And the band hasn’t progressed very far from “A Beautiful Lie,” either — that album also presented lyrics that dealt with humanity’s struggle for meaning and justice and the role of one man’s impact on the world surrounding him. The same concepts come up on “This Is War,” and as a result, most of Leto’s verses end up sounding like he listened a little too hard to Tyler Durden’s ranting during “Fight Club” (in which Leto had a major role in as “Angel Face,” the dude that Edward Norton beats the crap out of while seething about pandas who won’t screw to save their species).
Leto’s lyrics deal with bearing arms, joining together and fighting against something — or maybe for each other? — but he, drummer and brother Shannon Leto and guitarist Tomo Milicevic never really take the time to clear up what their opponent is. They’re too busy using gimmicks like children’s choruses and animal sound effects instead.
The album begins with “Escape,” the disc’s second-shortest song (at 2 minutes and 24 seconds) and also its most seemingly straightforward: Pulsing guitars and drilling drums dart toward each other during the song’s first minute, then Leto’s overdone, hushed vocals come into play as he warns, “I don’t believe in fate / But the bottom line / It’s time to pay / You know you’ve got it coming.” But the song takes the over-the-top plunge when a children’s chorus (at least, it sounds like little munchkins) blasts in immediately afterward with the proclamation of “This is war,” a vocal which is extended for the song’s last 30 seconds and will (unfortunately) pop up numerous other times throughout the album.
And if you double “Escape” and copy that about 10 times, you’ll get the rest of “This Is War” — most of the songs last about six minutes, follow the same format and feature the same kind of instrumentation and themes.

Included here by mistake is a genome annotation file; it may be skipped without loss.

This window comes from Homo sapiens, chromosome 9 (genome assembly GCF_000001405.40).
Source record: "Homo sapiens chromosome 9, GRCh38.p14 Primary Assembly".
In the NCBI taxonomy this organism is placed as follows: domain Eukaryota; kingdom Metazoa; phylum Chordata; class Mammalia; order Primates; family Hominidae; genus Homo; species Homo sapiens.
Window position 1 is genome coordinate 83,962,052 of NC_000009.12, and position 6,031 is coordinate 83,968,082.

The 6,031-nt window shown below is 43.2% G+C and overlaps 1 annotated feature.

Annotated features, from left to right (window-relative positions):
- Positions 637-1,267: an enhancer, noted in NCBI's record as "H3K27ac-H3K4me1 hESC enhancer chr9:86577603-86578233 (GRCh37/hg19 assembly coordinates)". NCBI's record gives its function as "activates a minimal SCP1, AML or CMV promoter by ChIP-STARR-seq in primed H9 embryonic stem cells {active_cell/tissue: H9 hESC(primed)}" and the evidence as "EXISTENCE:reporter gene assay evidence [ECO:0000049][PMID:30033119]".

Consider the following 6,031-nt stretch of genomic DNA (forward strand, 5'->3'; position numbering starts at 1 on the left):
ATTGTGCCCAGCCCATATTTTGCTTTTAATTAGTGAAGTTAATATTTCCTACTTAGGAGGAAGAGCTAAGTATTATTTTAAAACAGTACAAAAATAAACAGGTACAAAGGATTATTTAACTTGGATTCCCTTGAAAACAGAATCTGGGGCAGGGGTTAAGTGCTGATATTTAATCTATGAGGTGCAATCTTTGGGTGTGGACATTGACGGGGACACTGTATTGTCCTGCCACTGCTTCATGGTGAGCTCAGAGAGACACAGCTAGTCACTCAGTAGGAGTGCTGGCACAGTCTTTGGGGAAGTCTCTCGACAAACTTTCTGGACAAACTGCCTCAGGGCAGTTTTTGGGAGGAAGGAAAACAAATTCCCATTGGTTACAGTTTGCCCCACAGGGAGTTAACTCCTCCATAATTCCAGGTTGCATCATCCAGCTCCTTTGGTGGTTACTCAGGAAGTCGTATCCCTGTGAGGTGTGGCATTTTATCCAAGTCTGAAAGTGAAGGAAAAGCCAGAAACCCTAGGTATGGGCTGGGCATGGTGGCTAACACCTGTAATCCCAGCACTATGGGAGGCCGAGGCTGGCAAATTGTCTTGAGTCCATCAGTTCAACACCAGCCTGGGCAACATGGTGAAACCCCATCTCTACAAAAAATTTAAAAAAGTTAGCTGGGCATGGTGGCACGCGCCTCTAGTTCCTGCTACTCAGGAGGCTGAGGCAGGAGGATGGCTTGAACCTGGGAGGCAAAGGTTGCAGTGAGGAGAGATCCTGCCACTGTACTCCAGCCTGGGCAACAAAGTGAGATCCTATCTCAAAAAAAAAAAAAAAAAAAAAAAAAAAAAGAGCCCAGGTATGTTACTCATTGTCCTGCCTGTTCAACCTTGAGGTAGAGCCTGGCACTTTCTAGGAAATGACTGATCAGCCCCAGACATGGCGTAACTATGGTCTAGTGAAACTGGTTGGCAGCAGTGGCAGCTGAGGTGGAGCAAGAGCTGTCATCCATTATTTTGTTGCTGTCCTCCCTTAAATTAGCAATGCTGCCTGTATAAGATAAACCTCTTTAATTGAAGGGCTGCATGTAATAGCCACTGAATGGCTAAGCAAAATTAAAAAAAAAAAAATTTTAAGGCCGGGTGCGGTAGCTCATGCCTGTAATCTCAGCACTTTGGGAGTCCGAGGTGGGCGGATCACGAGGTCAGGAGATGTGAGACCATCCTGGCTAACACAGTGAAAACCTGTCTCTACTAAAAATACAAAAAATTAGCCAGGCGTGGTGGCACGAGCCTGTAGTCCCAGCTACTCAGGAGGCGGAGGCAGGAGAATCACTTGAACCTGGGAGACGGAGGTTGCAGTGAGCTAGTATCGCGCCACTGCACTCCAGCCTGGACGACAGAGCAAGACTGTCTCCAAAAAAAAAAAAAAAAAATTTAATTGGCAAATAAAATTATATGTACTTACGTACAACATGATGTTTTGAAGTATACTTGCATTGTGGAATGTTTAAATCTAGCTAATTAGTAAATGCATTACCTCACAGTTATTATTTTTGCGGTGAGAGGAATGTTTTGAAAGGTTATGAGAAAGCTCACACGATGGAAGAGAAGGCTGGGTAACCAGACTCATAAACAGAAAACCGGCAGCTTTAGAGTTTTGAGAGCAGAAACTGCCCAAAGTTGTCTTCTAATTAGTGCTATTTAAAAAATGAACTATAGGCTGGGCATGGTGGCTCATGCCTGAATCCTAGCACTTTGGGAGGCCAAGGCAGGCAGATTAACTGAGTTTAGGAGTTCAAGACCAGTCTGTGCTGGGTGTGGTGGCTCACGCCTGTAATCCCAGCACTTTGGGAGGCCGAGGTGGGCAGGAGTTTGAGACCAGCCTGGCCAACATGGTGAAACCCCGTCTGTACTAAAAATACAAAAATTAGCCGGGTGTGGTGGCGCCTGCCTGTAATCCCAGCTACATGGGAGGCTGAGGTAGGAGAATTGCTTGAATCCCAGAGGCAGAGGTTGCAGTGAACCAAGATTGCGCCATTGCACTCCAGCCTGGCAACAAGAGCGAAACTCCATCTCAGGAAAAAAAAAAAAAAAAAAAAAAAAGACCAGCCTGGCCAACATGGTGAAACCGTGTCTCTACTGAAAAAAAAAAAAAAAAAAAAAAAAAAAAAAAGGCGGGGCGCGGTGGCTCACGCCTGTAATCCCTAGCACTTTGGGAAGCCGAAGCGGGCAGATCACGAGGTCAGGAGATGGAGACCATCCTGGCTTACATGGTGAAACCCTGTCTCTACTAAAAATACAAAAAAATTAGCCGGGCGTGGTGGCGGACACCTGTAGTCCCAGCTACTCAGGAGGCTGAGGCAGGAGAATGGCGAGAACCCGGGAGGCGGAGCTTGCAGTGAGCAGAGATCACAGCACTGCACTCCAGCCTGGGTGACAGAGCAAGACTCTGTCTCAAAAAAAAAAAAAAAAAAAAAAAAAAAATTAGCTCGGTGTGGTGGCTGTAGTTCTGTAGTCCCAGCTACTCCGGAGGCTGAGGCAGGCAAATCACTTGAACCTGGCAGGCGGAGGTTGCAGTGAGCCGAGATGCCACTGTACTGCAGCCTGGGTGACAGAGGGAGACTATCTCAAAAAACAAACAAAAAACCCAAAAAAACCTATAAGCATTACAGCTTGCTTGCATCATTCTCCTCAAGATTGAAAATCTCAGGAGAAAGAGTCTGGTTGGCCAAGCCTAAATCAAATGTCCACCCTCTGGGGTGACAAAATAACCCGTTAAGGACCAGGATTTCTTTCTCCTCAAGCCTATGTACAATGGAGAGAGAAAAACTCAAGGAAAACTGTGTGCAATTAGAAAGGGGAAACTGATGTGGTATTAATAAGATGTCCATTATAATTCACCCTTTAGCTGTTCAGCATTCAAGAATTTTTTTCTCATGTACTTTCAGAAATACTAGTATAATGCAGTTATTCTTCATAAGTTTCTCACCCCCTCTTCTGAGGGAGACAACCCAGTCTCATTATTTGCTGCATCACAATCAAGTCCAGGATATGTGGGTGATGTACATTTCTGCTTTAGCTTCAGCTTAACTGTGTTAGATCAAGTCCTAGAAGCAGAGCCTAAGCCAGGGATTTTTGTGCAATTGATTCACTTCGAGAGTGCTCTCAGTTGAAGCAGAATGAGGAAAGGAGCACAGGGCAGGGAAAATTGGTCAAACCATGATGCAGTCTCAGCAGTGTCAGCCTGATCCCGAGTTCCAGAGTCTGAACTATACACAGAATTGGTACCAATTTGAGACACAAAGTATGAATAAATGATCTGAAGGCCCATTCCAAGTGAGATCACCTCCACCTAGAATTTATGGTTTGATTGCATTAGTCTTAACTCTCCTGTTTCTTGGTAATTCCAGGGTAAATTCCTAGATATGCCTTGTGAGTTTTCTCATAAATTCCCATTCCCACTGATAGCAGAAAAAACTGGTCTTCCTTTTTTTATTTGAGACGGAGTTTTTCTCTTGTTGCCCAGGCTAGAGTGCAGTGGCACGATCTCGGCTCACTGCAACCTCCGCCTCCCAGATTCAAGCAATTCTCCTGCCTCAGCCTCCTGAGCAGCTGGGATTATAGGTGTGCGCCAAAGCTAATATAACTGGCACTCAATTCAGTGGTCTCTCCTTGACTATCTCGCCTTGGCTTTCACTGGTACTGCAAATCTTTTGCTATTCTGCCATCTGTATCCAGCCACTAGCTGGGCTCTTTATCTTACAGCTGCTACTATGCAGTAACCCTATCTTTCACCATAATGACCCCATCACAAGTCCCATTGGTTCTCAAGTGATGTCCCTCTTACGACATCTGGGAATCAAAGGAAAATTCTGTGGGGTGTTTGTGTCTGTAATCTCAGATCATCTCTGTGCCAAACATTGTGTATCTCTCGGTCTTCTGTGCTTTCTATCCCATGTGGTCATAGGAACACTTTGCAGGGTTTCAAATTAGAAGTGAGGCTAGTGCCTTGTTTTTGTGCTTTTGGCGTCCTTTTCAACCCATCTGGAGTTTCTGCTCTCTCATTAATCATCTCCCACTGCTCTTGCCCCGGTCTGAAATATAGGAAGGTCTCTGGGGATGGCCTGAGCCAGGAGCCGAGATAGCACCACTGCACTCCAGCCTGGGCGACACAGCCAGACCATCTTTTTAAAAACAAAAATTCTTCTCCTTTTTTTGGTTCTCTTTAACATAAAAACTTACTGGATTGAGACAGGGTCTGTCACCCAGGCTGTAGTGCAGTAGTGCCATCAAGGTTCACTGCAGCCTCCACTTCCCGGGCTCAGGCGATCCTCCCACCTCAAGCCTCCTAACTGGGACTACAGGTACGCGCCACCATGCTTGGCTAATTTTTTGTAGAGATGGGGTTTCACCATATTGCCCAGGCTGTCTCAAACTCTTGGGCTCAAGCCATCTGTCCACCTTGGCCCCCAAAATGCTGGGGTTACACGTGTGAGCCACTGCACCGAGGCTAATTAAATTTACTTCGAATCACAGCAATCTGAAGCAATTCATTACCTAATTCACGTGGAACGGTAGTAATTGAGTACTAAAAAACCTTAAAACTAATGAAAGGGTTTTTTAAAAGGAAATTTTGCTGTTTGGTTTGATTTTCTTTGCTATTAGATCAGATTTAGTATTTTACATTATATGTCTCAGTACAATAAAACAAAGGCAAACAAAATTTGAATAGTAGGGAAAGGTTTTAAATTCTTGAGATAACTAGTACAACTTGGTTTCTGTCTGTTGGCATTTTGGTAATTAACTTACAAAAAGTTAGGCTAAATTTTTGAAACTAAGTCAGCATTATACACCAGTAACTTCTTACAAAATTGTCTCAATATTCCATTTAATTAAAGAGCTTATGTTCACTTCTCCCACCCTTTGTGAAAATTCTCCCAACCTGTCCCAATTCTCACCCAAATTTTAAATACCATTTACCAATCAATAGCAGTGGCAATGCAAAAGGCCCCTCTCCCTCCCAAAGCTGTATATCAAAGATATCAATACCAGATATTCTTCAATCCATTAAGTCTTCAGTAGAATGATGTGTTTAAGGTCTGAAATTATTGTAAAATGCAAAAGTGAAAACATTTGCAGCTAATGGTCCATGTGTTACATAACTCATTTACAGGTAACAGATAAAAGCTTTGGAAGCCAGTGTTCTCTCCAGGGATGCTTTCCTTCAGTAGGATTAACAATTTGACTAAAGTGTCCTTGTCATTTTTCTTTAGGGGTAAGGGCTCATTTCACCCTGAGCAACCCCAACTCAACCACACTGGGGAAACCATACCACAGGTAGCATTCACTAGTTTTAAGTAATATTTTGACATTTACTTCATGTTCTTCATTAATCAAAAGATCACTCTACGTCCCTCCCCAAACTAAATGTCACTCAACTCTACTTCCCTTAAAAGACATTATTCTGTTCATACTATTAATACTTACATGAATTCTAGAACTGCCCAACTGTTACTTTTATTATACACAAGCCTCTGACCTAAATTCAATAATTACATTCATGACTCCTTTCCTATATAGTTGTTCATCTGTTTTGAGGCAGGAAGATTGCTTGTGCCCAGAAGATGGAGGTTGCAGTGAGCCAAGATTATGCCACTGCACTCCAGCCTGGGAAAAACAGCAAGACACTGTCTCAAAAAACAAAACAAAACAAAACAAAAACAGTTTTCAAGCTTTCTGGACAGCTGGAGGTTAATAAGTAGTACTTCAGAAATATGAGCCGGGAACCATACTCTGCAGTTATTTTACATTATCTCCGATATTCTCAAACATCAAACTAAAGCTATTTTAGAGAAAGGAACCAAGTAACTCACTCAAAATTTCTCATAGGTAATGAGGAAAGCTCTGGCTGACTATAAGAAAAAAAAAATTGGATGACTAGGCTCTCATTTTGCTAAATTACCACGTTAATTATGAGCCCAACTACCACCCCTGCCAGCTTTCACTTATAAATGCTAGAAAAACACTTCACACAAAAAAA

There aren’t really that many risks here: “Night of the Hunter” sounds like something straight off Terry Goodkind‘s libertarian fantasy novels, with lyrics like “I was born out of the womb of a poisonous spell / Beaten and broken and chased from the lair” and numerous AFI-like call and response sections, while other tracks like “Vox Populi” and “Search and Destroy” sound practically identical. Both use a whispered-screamed vocal dichotomy, have lyrics about how it’s “time to go to war” (dudes, we get the concept already) and employ a nearly identical rhythm — the only difference is that the former uses handclaps and that children’s chorus thing, and that’s not necessarily a benefit.
And the songs that do end up standing out aren’t necessarily the best — they’re just the ones that do something a little different to veer away from the pack.
Whether it’s Kanye West’s touch on “Hurricane” (yup, that picture of West and Leto together on the rapper’s blog did end up in a collaboration) or the stripped-down, intimate feel of “100 Suns,” the two tracks will surely grab your attention for one reason or another. Just ignore the fact that West’s verse and repeated line of “I need a heartbeat” on “Hurricane” sound like leftover pieces from a recording session for “808s and Heartbreak” and that “100 Suns” seems as if Leto is trying his damndest to pull an “Imagine” out of his hat and you’ll be good.
Overall, though, “This Is War” is not. For dedicated fans, 30 Seconds to Mars’s third album will probably be a-OK — after all, the band’s sound hasn’t changed much since “A Beautiful Lie.” But those looking for something new or special from 30 Seconds to Mars should avoid this battle altogether.
Written by Express contributor Roxana Hadadi
Photo courtesy 30 Seconds to Mars